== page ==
Zainab (* not her real name) was a kid when she started to help her fisherman father. And for several decades she continued in the same vein. Even when she married another fisherman from her village in Musannah, her prime job was to support him. But a coastal women project, named Massarah, by Oman’s ministry of agriculture and fisheries gave Zainab a chance to exploit a new idea of selling traditional fish products to a wider audience and she grabbed the opportunity with both hands. Soon, she was heading a small start up and earning money. She transformed not just her life, but that of her whole family.
Zainab’s story will resonate with many other Omani women who are slowly gaining a foothold in the fishing industry in Oman. But above all this, her story shows how much power could be unleashed if women rose to their full potential in such industries. Optimism, fuelled by courage, determination and a never-say-die attitude can transform lives. And the best example of that is Zainab.
Women bring income home
In Oman, the business of fishing is dominated by men. Omani women play supporting roles, but in the last few years, there has been a stunning transformation where the local women began to display their mettle. From a supportive role, some of them showed that they could also bring the ‘income’ home. These women have turned their years of experience to produce homemade fish products, which they then sell to support their family financially.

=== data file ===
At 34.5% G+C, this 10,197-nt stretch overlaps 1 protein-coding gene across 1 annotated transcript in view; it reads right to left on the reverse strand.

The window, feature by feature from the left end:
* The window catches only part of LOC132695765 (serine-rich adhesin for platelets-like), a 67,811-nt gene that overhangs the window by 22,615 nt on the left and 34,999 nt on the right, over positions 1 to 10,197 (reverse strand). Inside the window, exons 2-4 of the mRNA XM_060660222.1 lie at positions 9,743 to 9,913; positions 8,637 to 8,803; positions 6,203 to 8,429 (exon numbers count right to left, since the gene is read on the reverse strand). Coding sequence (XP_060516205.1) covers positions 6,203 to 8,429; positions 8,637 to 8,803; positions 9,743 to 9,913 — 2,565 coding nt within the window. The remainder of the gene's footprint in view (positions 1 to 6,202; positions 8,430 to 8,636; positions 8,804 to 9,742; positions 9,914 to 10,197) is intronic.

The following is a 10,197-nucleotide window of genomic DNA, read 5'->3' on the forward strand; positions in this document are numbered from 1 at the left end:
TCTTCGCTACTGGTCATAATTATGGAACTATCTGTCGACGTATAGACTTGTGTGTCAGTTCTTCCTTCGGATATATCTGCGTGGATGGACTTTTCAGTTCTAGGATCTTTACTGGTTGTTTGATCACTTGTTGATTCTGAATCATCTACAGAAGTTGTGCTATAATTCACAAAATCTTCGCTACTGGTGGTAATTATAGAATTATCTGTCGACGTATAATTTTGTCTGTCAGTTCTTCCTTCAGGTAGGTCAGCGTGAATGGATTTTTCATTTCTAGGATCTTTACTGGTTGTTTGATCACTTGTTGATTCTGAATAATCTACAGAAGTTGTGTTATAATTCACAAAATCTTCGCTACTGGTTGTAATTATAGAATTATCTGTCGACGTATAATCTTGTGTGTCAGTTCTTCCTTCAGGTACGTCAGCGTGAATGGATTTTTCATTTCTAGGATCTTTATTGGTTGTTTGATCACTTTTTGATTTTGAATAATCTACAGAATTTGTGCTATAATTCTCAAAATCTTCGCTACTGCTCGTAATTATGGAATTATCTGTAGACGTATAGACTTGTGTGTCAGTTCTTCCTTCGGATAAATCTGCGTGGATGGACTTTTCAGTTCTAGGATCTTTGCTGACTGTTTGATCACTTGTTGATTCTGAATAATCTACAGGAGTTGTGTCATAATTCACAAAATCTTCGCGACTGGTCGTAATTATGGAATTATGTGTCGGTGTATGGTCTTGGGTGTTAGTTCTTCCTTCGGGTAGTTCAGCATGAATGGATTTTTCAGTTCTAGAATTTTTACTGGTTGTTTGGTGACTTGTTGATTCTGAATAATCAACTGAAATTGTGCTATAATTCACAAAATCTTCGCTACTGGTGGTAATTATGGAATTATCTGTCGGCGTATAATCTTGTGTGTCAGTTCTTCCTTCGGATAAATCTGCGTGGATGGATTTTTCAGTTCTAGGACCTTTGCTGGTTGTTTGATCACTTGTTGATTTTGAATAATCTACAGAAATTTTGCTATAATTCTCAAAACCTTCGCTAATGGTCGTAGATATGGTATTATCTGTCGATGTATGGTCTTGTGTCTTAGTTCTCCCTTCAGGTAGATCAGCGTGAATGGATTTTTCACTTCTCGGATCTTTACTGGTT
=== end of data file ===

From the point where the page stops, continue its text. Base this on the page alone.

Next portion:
This was revealed by ENG. FARHA ZAHIR AL KINDY, a known name in the fisheries segment of Oman; someone who has been spearheading this transformation in her long stint at the ministry of agriculture and fisheries and then recently on her own as a businesswoman, but with a determination to change the lives of the women in the coastal areas of Oman.
“Initially women played supporting roles; helping their men with various aspects of fishing. Slowly, they are now turning their experience into producing homemade fish products which they then sell to support their family financially. They are doing this through organised Omani Women’s Associations and other groups,” Farha Al Kindy told the Purple, adding however that fishing is indeed dominated by men.
Farha Al Kindy believes that if more and more women (in coastal areas) come out of their homes, engage in work related to fisheries, they can play a crucial role in their family’s financial affairs. They can transform not only their own lives, but that of their entire village.
“It is certainly possible for Omani women to contribute to raising the income of their families. They can also help contribute to developing and selling products, both inside and outside their region,” Farha Al Kindy noted.
Marketing support needed
But there is a need to encourage more women to enter the fisheries sector in Oman. “And the main support needed is with marketing their products. It is also required to create different outlets and options, both locally and internationally where they can sell,” Farha Al Kindy stressed.
Farha Al Kindy is dynamism personified. A graduate from the Oregon State University in the United States of America where she majored in marine science, Farha has worked for the ministry of agriculture and fisheries for over 25 years. “I worked at the Marine Science and Fisheries Centre and engaged in various fisheries research, including the shrimp farming project. Soon after that I moved to the department of fish development in the ministry and worked on several other projects, such as the development of the coastal women’s products in the Wusta region, from 2012 to 2014.
After this, I established the Massarah project, which was to develop the coastal women’s products, in south Batinah (Mussanah), from 2015 to 2017. “I have a great interest in developing the skills of Omani women working to develop household products,” she said.
100 Omani trainees